I was excited to have the opportunity to talk with Allie, Tommy, and Ryan about their experience creating the series.
Rebecca: Janny Jelly is an inventive web series that at very first appears geared toward kids ala Pee-Wee’s Playhouse, yet tackles serious adult social issues, like politics and gender inequality, in a hilarious way. What was your inspiration for the series, and what inspired you to explore social issues in this way?
Allie: Inspiration for Janny Jelly came from a myriad of places, everywhere from characters that I was doing on my college improv team to my favorite TV show as a child, Blue’s Clues. Really, though, the biggest driving force behind the creation of Janny Jelly was that I wanted to create a platform where I could explore some of the haunting lessons I’ve learned as an adult through a lighter, more comic lens.
The issues that Janny Jelly learns about are hard for even adults to talk about, and the main reason we avoid teaching them to kids for as long as we do is because we as adults can’t quite get a grip on them either. By putting these “adult issues” in the irresponsible hands of Janny Jelly, we see the importance of discussing these issues because of how easy they are to misunderstand. Putting these adult ideas in the context of a kids’ show allows us as an audience to laugh at them and hopefully be more willing to discuss them with an open mind. We all know that old Irish saying, “An open mouth leads to an open mind.”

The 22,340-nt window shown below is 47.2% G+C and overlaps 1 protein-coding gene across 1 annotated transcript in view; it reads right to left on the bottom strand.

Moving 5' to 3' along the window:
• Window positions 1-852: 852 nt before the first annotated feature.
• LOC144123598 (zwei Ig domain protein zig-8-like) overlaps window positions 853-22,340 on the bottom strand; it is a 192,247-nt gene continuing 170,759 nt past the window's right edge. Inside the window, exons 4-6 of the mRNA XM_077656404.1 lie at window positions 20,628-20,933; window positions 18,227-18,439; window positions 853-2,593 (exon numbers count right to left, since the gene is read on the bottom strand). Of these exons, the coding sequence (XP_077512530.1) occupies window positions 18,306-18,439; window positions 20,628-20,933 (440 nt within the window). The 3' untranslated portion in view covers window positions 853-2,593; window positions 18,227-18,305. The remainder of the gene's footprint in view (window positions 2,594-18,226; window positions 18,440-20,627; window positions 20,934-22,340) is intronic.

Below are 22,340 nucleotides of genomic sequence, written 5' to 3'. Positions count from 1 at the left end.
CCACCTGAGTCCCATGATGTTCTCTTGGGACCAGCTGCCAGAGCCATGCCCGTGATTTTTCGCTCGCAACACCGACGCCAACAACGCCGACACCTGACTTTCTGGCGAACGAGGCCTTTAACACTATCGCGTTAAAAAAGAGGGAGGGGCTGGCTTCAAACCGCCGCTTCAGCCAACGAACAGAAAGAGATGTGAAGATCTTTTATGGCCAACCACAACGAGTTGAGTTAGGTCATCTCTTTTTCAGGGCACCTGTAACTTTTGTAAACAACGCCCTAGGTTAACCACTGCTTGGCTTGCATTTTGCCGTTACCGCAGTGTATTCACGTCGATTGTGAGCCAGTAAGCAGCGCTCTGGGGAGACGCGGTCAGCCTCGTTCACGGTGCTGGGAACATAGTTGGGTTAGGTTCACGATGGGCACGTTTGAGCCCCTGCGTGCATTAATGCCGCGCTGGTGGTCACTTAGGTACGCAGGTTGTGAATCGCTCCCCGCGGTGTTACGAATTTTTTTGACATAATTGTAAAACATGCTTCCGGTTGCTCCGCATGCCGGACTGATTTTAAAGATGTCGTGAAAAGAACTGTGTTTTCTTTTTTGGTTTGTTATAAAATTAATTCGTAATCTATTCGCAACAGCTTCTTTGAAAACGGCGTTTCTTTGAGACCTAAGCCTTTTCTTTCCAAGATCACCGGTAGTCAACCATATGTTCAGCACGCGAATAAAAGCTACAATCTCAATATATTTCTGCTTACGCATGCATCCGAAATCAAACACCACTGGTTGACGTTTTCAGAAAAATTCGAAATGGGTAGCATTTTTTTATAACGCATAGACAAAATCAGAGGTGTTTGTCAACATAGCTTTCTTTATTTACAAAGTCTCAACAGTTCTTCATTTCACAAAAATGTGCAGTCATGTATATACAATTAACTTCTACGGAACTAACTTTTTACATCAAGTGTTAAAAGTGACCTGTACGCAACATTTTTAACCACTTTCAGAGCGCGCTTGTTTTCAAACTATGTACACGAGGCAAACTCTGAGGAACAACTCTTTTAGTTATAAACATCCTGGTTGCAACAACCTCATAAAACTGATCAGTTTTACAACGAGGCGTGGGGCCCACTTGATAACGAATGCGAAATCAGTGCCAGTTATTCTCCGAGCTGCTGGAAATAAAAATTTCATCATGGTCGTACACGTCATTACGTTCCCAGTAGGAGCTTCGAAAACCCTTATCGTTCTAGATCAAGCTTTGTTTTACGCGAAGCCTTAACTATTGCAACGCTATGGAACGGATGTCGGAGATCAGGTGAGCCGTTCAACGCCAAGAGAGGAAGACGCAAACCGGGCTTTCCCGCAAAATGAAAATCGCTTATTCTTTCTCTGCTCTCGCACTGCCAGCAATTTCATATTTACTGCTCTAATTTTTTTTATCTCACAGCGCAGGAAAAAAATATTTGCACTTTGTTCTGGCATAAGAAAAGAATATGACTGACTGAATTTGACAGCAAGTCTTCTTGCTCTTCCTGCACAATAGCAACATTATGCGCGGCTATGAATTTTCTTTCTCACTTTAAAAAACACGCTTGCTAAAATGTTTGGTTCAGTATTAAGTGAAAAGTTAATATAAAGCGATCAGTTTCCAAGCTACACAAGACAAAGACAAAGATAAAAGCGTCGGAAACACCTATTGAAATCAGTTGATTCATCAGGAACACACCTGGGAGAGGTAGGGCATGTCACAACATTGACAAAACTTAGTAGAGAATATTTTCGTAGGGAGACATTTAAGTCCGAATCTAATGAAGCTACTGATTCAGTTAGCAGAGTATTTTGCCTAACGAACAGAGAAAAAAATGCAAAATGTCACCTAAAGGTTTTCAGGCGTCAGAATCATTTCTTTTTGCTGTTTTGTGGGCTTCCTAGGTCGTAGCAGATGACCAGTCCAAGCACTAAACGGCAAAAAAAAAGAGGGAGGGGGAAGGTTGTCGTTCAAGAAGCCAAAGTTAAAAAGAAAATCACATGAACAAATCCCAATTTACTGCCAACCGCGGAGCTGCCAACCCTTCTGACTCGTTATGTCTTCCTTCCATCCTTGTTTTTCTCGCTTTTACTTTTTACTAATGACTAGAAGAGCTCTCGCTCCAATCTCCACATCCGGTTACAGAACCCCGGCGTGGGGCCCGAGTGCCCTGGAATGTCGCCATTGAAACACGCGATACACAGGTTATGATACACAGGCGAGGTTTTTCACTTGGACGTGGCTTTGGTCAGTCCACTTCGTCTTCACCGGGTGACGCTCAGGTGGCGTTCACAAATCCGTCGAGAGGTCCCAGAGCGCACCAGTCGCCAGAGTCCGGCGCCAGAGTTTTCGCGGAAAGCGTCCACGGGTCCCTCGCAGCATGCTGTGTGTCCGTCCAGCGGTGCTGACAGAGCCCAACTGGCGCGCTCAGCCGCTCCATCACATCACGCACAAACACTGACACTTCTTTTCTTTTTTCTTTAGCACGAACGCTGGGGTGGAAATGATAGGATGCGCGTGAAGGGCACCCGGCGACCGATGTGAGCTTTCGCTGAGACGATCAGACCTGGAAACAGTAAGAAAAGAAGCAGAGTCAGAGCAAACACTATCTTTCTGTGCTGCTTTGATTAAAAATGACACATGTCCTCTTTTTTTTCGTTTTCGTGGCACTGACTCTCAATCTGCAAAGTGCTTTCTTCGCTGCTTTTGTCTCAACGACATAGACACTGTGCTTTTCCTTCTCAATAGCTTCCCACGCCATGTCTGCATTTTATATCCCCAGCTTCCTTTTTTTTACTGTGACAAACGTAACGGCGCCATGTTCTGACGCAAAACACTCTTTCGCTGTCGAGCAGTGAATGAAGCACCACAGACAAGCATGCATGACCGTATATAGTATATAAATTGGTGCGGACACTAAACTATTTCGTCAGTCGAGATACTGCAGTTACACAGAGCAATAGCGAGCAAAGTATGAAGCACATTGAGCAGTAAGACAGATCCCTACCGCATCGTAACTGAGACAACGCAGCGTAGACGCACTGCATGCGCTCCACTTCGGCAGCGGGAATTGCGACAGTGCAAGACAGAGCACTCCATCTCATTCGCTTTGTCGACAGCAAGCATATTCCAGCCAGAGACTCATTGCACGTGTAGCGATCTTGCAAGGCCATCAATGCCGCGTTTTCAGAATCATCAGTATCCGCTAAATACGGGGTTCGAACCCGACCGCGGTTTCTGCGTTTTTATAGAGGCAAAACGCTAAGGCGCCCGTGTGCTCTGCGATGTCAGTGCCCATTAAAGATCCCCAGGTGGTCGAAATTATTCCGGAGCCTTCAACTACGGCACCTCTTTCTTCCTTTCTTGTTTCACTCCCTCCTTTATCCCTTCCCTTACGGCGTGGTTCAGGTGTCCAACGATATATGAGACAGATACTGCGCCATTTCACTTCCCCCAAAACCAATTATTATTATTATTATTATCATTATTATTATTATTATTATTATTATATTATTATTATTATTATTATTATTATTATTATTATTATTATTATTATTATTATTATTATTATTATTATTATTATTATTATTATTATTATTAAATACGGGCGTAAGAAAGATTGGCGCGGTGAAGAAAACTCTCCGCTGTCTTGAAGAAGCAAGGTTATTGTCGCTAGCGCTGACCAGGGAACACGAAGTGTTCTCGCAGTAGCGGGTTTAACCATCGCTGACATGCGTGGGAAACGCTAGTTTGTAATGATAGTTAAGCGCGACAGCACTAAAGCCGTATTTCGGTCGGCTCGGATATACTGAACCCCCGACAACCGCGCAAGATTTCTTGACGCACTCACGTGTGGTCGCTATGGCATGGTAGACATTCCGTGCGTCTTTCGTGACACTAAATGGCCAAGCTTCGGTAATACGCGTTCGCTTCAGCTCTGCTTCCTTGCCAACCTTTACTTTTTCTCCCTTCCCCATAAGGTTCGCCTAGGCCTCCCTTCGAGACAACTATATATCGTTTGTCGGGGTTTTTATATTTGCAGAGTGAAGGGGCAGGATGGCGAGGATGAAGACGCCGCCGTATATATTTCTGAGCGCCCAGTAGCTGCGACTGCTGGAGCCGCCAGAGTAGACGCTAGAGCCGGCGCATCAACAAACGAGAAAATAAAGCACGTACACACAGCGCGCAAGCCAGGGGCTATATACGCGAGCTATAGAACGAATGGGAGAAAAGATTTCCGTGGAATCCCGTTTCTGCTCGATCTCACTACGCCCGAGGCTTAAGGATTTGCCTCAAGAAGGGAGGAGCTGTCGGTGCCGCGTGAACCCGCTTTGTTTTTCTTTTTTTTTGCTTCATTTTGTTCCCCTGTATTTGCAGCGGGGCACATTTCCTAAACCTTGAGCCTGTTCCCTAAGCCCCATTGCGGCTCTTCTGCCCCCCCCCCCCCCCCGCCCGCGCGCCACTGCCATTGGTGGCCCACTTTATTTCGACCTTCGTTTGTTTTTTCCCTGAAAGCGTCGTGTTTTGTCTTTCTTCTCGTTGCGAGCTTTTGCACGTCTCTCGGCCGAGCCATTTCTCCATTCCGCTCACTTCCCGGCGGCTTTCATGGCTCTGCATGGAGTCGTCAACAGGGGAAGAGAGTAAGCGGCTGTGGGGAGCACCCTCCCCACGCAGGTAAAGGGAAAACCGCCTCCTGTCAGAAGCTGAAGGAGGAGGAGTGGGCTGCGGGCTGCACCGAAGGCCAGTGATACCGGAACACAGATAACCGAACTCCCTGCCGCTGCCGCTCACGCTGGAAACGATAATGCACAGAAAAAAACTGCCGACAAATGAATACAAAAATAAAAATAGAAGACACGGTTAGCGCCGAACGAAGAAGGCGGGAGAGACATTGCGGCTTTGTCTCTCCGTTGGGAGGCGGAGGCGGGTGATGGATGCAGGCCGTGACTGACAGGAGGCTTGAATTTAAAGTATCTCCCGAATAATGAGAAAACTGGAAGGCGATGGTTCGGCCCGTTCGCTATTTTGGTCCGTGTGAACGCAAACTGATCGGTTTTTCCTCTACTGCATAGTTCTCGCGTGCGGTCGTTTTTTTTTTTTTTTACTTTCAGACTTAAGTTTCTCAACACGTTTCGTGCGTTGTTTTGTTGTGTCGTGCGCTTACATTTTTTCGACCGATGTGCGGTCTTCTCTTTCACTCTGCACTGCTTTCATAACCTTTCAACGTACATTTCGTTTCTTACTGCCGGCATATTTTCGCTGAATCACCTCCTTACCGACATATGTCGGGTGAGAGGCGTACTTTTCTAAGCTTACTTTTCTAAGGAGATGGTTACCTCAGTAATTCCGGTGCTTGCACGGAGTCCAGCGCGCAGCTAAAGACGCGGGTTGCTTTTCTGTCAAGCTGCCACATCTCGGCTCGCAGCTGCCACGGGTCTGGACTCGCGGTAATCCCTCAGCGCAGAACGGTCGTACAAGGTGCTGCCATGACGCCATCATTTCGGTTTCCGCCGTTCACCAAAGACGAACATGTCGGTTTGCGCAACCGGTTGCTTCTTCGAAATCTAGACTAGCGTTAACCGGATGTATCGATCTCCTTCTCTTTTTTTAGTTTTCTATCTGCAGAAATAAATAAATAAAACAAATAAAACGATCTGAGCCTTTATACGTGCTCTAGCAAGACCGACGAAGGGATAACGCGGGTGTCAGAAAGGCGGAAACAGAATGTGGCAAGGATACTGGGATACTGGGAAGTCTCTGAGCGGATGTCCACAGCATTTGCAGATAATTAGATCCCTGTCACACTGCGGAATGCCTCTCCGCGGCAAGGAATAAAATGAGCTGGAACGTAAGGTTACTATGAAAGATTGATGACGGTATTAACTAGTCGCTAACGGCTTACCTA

Rebecca: The animated backgrounds and objects add fantastic production value to the series. How did you accomplish those?